in your presence or in the presence of children or guests and shows other signs of pushy or aggressive behavior
Maybe the dog just doesn't understand where to go to the washroom or maybe the has a medical condition. There can be many reasons for a dog to urinate in the house - a visit to the veterinarian will allow you to determine if there is a medical problem. Read an article by Dr. Suzanne Hetts about potential reasons for house soiling and some possible solutions.
In some rare cases, an adult dog that is house trained (male or female) may intentionally urinate in your house in your presence (or in the presence of guests or children) or on your belongings (in your presence), or on a person or another animal. This dog may have a serious behavior problem. If the dog also shows signs of pushy or aggressive behavior towards family members or visitors then the dog could be very dangerous and there is a risk that this dog could bite anyone who provokes it. Guests, and children (even your own children) could be at risk. Professional help is needed immediately to determine whether there is a bite risk and if possible solve the problem. This may not be a house soiling problem, this may be an aggression problem.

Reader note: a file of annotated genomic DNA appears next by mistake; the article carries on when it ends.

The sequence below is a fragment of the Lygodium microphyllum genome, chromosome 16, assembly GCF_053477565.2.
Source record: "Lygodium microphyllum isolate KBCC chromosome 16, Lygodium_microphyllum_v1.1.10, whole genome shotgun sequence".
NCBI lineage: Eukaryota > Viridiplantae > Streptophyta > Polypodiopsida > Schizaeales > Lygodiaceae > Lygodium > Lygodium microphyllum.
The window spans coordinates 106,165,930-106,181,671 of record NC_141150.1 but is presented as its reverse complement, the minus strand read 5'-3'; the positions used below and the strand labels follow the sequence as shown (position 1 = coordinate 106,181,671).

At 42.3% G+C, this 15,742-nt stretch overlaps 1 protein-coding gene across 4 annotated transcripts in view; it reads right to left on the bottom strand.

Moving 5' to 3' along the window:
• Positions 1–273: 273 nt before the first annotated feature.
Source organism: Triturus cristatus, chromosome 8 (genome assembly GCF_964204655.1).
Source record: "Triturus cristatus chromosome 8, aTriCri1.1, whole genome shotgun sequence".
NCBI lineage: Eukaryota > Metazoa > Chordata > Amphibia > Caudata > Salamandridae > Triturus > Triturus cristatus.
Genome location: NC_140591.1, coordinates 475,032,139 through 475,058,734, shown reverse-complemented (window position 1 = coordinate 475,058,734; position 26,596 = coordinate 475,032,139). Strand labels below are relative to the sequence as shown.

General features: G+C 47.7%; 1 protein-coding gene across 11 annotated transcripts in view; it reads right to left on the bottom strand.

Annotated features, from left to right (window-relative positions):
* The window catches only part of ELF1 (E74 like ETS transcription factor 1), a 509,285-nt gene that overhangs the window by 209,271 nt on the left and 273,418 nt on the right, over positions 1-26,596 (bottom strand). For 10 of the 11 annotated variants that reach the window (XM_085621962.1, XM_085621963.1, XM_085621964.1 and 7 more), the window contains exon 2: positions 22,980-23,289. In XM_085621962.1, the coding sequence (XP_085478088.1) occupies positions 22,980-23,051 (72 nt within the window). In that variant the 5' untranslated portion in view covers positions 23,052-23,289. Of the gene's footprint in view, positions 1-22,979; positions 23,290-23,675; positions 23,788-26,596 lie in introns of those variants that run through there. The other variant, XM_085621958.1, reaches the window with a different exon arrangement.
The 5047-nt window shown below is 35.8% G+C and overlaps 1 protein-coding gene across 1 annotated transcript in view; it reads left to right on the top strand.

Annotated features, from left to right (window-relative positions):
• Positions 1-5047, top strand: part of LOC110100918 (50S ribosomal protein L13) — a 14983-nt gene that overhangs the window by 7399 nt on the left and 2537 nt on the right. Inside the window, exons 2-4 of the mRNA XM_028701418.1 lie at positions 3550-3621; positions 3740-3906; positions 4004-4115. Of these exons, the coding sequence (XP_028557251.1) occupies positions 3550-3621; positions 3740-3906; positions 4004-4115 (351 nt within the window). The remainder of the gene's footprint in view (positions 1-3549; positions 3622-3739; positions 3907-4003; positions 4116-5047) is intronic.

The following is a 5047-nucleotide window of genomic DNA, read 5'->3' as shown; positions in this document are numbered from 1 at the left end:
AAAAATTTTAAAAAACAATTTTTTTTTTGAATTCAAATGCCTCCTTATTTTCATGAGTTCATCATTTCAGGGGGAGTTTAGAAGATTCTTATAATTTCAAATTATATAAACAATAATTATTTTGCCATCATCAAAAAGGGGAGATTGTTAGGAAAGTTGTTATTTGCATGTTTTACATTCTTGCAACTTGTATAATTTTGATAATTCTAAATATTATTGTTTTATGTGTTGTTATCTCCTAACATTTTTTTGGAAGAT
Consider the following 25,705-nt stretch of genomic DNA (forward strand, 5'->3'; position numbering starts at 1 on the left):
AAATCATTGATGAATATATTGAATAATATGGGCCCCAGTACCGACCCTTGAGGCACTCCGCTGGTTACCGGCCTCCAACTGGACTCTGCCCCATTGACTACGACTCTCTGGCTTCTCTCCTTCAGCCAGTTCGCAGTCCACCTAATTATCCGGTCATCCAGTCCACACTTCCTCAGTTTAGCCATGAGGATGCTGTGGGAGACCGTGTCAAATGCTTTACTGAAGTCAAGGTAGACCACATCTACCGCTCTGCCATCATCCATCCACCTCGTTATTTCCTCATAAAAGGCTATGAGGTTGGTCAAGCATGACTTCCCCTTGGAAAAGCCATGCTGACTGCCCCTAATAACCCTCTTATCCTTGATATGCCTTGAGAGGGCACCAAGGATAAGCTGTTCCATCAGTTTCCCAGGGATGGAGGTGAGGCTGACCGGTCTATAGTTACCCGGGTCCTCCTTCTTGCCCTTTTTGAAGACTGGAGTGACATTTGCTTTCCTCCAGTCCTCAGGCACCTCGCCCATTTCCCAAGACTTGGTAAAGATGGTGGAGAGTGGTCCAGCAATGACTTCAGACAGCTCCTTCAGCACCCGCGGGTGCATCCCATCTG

Resource guarding is very dangerous. If you have a puppy you can take steps to prevent this, or stop it if is already starting. Teach your puppy that it is a good thing when people approach his food bowl or his possessions. If you have an adult dog that is guarding people, possessions or territory then you need to hire professional help. This is a dangerous situation that can rabidly escalate.
If your dog has ever shown the signs listed above, or you have that feeling in the back of your mind that your dog is likely to bite someone, then you should get help from a professional.You may think it is expensive to pay a consultant, but it will be even more expensive (in more than just financial ways) if the dog bites someone.